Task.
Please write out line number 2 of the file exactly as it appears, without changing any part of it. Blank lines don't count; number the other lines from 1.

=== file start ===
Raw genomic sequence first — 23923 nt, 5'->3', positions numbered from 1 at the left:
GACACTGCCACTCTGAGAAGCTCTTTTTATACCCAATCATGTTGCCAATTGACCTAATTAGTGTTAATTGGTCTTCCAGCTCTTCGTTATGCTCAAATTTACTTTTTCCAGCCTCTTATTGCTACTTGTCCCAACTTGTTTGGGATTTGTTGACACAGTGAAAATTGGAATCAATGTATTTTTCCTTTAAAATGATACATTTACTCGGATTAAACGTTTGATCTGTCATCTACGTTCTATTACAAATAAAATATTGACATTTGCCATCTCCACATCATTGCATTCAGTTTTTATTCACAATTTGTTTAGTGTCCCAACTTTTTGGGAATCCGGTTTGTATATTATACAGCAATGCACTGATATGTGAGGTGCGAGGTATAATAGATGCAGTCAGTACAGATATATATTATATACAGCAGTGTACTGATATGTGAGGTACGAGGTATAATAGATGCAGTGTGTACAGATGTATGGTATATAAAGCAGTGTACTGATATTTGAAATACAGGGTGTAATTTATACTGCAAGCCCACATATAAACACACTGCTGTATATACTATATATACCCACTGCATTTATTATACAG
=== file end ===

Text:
GACACTGCCACTCTGAGAAGCTCTTTTTATACCCAATCATGTTGCCAATTGACCTAATTAGTGTTAATTGGTCTTCCAGCTCTTCGTTATGCTCAAATTTACTTTTTCCAGCCTCTTATTGCTACTTGTCCCAACTTGTTTGGGATTTGTTGACACAGTGAAAATTGGAATCAATGTATTTTTCCTTTAAAATGATACATTTACTCGGATTAAACGTTTGATCTGTCATCTACGTTCTATTACAAATAAAATATTGACATTTGCCATCTCCACATCATTGCATTCAGTTTTTATTCACAATTTGTTTAGTGTCCCAACTTTTTGGGAATCCGGTTTGTATATTATACAGCAATGCACTGATATGTGAGGTGCGAGGTATAATAGATGCAGTCAGTACAGATATATATTATATACAGCAGTGTACTGATATGTGAGGTACGAGGTATAATAGATGCAGTGTGTACAGATGTATGGTATATAAAGCAGTGTACTGATATTTGAAATACAGGGTGTAATTTATACTGCAAGCCCACATATAAACACACTGCTGTATATACTATATATACCCACTGCATTTATTATACAG